Brederode statue

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Address:
Standbeeld Brederode
Korte kerkstraat 1
4132 BJ Vianen
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Since 1997, the statue of Hendrik van Brederode has stood on the church square with its back almost against the Grote Kerk. The bronze statue by Utrecht sculptor Paulus Reinhard commemorates the links between the Brederode family and the town of Vianen.

From his marriage to Johanna van Vianen, Walrave I became the first Brederode Lord of Vianen. The family lineage enjoyed a high degree of respect. For example, Reinoud III, great-grandson of Walrave I, is included in the prestigious Order of the Golden Fleece. Ambitious as he was, Reinoud III claimed to be descended from the Counts of Holland and thus the equal of Charles V of Spain. Only after being sentenced to death for committing lèse-majesté did he become loyal and Charles V granted him a pardon.

The son of Re…

Since 1997, the statue of Hendrik van Brederode has stood on the church square with its back almost against the Grote Kerk. The bronze statue by Utrecht sculptor Paulus Reinhard commemorates the links between the Brederode family and the town of Vianen.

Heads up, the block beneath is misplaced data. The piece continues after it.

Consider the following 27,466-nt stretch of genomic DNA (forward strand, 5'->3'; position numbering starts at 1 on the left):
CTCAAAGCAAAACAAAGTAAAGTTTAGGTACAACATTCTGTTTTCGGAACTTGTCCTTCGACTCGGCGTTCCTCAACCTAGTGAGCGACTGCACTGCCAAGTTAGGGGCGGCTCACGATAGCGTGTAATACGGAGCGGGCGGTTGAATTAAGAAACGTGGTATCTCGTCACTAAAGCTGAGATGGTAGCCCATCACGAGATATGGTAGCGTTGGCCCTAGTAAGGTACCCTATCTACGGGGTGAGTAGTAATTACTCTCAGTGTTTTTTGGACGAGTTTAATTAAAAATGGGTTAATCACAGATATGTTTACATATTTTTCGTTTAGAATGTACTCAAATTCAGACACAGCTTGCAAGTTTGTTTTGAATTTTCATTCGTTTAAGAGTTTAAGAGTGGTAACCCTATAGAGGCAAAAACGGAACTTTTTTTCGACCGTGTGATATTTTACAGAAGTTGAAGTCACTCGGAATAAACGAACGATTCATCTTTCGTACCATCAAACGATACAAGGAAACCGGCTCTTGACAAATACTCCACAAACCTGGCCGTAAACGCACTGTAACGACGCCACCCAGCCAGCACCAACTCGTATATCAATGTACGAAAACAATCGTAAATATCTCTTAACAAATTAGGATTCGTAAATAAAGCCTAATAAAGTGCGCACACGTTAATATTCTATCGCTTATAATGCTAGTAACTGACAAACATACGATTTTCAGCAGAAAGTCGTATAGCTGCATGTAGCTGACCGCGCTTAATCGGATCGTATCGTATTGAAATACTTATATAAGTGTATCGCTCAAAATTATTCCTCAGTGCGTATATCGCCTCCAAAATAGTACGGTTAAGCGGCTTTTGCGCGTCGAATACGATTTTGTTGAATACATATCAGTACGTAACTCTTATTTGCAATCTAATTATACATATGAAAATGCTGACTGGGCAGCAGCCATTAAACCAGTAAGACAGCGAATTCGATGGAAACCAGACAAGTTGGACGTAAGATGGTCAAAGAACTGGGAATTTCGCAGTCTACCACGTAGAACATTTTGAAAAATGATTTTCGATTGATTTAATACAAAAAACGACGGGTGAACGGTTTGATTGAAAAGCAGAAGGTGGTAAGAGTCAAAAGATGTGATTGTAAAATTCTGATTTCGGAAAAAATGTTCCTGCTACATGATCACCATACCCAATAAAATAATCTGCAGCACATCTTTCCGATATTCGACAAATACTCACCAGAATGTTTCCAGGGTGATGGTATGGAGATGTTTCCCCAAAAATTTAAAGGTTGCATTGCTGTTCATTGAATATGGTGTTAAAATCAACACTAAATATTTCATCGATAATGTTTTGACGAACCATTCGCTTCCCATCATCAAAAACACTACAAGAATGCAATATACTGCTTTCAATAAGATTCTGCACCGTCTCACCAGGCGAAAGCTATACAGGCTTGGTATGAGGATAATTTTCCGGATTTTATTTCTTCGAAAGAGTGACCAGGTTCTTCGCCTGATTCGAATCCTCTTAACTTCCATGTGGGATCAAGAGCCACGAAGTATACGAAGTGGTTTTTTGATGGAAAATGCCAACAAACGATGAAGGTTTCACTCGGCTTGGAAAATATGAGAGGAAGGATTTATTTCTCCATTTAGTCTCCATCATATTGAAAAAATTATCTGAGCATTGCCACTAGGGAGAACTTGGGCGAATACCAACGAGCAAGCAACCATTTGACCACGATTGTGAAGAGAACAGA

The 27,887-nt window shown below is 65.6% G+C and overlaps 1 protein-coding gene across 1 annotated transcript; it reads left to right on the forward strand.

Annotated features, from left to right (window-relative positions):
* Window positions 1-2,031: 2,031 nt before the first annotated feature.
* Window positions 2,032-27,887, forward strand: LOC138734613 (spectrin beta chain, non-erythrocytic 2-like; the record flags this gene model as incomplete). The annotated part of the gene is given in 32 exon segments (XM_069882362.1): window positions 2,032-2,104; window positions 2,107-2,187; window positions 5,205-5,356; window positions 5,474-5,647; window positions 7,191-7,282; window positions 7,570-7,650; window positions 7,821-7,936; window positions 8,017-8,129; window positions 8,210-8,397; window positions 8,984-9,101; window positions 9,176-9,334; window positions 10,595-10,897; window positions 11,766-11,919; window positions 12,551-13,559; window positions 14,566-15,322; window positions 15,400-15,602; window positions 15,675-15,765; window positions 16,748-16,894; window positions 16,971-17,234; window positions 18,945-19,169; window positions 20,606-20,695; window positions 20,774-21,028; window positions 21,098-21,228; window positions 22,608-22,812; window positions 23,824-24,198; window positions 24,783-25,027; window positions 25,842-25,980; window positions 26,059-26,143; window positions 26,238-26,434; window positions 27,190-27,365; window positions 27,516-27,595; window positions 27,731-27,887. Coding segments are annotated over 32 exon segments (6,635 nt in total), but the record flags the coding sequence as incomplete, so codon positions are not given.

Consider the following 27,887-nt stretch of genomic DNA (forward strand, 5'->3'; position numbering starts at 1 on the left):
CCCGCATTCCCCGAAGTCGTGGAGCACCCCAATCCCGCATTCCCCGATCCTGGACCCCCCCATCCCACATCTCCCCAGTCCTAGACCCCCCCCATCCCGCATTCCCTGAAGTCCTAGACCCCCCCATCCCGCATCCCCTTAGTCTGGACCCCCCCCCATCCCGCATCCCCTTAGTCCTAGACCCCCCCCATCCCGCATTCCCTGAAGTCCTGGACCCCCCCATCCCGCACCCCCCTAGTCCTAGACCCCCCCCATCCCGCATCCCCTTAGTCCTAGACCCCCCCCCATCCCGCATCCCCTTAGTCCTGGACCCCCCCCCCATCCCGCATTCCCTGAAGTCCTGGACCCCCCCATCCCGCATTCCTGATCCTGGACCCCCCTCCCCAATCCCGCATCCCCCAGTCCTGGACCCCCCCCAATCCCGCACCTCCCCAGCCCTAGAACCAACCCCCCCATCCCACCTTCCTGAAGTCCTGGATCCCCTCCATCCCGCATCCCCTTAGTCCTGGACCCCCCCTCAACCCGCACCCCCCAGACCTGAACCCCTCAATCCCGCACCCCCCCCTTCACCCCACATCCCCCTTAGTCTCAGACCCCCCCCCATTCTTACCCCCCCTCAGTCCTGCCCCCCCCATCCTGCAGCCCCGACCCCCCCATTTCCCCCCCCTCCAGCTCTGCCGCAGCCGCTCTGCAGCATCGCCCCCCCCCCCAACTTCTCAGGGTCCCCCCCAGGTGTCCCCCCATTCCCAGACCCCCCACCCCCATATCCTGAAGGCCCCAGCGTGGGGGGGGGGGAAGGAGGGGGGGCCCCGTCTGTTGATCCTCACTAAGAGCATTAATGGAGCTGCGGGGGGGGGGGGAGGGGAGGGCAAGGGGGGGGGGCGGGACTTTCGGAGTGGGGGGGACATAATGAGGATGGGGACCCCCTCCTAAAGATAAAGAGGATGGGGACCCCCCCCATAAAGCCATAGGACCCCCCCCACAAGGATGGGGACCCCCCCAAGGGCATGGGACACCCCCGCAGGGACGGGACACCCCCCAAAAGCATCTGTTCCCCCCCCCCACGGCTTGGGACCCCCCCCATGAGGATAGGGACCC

From his marriage to Johanna van Vianen, Walrave I became the first Brederode Lord of Vianen. The family lineage enjoyed a high degree of respect. For example, Reinoud III, great-grandson of Walrave I, is included in the prestigious Order of the Golden Fleece. Ambitious as he was, Reinoud III claimed to be descended from the Counts of Holland and thus the equal of Charles V of Spain. Only after being sentenced to death for committing lèse-majesté did he become loyal and Charles V granted him a pardon.

The son of Reinoud III, Hendrik van Brederode, was a good friend of William of Orange and played a pioneering role in the Union of Noblemen. On 5 April 1566, he offered the supplication of the Nobles and became known as the Grote Geus (“Great Beggar”). In the year 1567, Henry was defeated by Spanish forces and fled to Germany. He was so disappointed in William of Orange that he removed him from his will. With the pacification of Ghent in the year 1576, Vianen again fell into the hands of the Brederodes.

In the 17th Century, Johan Wolfert van Brederode was the Field-Marshal of Prince Maurits. In the beautification of Batestein and Amaliastein, Johan Wolfert collaborated with Jacob van Campen, the architect of the Royal Palace of Amsterdam. He constructed the gardens of Batestein as one of the first examples of Dutch Classicist style, later known from Versailles and Het Loo Palace.

Further reading: Batestein Castle, AmaliasteinMausoleum of Reinoud III van BrederodeVianen town centreGrote Kerk Vianen (Great Church).

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